And I know it didn’t, ultimately, end well for baby number 3. But it wasn’t anything to do with what happened that night. In fact, we were told that the combination of progesterone and aspirin can lead to these kinds of sudden, heavy bleeds. As far as this part of the story goes, it may not have been a happy ending, but I’ll take a happy middling. It’s a close as we’ve got, so far.

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It can’t do any harm… the aspirin problem

There is a belief in the Recurrent Miscarriage community (medical practitioners and sufferers) that baby aspirin (75-81mg) can help prevent future miscarriages. The idea is that it thins the blood slightly, meaning that it flows more easily to the uterus, the placenta and the developing baby. This can be effective if the patient has a known blood thickening/clotting issue, for example:

  • the antiphospholipid (aPL) antibody and lupus anticoagulant ‚Äď this test should be done twice, six weeks apart, when you are not pregnant

Antiphospholipid (aPL) antibodies are known to increase the chance of blood clots. These blood clots can block the blood supply to the foetus, which can cause a miscarriage. (from

St Mary’s, London, also perform the TEG test (, in which your blood is rushed to be tested straight away, while it’s still fresh to check for clotting disorders. I am due to have this test if and when I am next pregnant. If it is positive, St Mary’s will prescribe 150mg of aspirin.

Many people, health professionals and lay people,¬†advise and¬†would be happy to¬†take baby aspirin ‘just in case’ because it ‘can’t hurt’, and, in the months leading up to MMC3, before and during my pregnancy, I took it daily. I know it thins the blood, because at one stage I was covered in it. But that’s another story. I don’t think it did me any harm (except for maybe enabling me to implant a chromosomally abnormal fertilised egg – I wonder whether it contributed to my uterine lining being ‘less selective’). Baby 3 died of Turner’s Syndrome, and nothing on earth could have prevented that (except, perhaps me being 10 years younger!).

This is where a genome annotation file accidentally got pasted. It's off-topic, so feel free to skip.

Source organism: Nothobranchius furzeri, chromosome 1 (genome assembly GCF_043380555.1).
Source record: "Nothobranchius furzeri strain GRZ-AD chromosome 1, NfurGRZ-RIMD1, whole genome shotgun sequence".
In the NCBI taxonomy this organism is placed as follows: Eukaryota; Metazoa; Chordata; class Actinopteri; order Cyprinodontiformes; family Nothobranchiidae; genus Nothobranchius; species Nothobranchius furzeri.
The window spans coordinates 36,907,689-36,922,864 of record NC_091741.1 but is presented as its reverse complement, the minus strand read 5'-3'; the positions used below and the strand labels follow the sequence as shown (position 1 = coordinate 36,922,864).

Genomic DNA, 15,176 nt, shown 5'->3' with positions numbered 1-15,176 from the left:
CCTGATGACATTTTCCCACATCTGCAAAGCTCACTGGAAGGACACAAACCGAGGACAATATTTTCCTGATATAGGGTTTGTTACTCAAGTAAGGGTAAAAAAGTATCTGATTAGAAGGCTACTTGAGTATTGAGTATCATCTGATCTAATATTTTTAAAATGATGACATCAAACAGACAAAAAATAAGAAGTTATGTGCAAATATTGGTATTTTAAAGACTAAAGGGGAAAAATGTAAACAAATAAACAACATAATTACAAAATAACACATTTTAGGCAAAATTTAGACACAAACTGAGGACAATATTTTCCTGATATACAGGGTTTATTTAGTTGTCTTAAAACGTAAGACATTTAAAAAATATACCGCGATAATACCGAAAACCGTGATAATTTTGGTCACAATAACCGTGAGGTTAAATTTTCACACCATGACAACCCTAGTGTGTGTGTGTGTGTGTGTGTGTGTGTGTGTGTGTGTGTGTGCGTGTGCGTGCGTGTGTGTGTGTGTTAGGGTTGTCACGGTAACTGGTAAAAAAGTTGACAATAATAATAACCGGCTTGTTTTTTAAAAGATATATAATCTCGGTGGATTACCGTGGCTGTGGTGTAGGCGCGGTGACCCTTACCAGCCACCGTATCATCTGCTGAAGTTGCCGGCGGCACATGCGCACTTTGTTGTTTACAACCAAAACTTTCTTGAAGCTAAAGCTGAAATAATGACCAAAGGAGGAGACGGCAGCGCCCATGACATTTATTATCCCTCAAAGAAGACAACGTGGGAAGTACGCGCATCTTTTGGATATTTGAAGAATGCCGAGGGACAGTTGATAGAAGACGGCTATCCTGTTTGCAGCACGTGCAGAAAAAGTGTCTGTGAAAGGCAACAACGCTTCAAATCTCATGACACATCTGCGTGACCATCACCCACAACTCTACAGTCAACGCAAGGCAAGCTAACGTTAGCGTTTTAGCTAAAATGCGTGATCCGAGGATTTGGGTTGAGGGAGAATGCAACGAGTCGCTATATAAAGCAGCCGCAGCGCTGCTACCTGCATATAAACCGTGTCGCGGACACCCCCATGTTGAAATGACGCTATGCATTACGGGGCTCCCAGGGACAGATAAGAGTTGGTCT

Professors Brosens and Quenby at Coventry do not share the view that aspirin ‘can’t hurt’, in fact they argue that it can be a contributory factor in miscarriage because of the implantation problems it can contribute to. Their article is here:

Whilst it does not directly talk about aspirin here, part of their view is that many women with clotting issues mentioned above had perfectly normal pregnancies, so there must be something else going on. I haven’t seen the data, but that’s what they say. Instead, they recommend heparin injections during pregnancy, which they argue are more beneficial in promoting placenta formation and blood flow. I have been prescribed this for next time, also.

So now I am in the difficult position of having two potentially conflicting action plans from two different top RMC clinics, not to mention the reluctance of my GP to order the heparin injections without first referring me to a haematologist.

Lucky for me, it’s a moot point, for now! But I look forward (!) to arguing for my treatment plan with the top RMC consultants in the country the next time I am pregnant. Because that’s the kind of stress I will need at that point in time.

I’m not a doctor, and I don’t know whether aspirin helps or not. But it is clear that the jury is still out, and more research is needed. It may not prove to be as benign as some people think it is. It certainly does help some women, but my worry is that if that isn’t you, it could just hurt.

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Dr Google and fixing you in the real world

In February 2013 I spend a very upsetting morning Googling Asherman’s Syndrome on my phone in a hotel room in Yorkshire. It’s not something that I would recommend anyone do to themselves, ever. Yorkshire and hotels are fine, just stay away from Dr Google!